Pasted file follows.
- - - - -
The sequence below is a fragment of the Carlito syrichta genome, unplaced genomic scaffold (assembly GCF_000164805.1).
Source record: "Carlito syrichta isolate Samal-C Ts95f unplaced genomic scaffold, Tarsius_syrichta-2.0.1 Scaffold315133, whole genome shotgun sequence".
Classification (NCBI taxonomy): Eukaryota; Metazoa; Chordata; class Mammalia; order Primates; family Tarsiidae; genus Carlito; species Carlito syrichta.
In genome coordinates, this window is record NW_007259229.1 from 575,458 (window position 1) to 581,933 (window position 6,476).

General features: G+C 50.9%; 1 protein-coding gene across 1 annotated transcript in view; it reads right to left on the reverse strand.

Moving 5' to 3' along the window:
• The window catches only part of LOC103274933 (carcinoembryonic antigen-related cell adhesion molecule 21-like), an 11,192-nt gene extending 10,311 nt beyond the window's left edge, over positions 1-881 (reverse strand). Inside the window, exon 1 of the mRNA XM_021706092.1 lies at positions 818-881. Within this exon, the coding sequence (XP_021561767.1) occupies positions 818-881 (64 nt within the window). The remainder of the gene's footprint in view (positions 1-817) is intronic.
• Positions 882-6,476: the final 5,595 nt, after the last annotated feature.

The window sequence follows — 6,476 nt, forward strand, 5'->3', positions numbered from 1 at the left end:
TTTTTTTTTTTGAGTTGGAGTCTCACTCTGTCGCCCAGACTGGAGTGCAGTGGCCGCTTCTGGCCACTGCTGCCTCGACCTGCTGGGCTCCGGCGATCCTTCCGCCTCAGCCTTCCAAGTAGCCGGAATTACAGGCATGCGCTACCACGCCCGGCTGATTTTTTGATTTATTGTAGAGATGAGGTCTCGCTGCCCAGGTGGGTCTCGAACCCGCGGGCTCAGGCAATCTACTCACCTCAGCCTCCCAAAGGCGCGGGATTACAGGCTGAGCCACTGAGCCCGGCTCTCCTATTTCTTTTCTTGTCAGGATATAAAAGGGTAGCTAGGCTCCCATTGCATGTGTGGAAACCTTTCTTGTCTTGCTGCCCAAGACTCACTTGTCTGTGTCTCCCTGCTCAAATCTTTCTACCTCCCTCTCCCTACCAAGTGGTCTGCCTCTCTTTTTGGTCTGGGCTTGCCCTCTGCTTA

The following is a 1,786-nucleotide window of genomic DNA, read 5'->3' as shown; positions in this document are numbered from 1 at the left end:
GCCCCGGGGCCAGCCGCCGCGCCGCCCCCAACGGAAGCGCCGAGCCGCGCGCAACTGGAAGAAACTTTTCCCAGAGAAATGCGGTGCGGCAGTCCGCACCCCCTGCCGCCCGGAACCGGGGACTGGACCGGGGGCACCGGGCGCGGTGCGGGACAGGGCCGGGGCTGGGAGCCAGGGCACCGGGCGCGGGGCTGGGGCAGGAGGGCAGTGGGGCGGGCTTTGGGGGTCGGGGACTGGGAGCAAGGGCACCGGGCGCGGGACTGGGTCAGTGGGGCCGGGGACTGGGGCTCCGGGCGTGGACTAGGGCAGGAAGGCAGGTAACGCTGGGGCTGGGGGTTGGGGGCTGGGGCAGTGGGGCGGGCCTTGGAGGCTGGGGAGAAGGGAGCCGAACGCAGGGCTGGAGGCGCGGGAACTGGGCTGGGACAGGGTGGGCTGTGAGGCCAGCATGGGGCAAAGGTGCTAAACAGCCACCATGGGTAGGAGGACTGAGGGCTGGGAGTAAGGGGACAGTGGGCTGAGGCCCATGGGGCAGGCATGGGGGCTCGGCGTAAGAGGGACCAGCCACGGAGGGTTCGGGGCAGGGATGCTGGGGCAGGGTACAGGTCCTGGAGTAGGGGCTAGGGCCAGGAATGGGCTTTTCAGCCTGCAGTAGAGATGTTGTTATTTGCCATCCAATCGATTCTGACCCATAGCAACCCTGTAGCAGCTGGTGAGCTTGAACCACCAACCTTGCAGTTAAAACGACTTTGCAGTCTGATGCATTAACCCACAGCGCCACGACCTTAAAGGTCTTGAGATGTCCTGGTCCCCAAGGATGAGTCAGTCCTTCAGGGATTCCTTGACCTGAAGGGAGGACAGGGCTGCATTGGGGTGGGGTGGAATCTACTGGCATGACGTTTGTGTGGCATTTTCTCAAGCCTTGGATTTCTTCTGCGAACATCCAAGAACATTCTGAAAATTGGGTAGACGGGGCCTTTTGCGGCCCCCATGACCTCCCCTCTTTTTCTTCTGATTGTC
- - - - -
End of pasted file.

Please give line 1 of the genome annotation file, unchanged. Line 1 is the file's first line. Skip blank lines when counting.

The sequence below is a fragment of the Carlito syrichta genome, unplaced genomic scaffold (assembly GCF_000164805.1).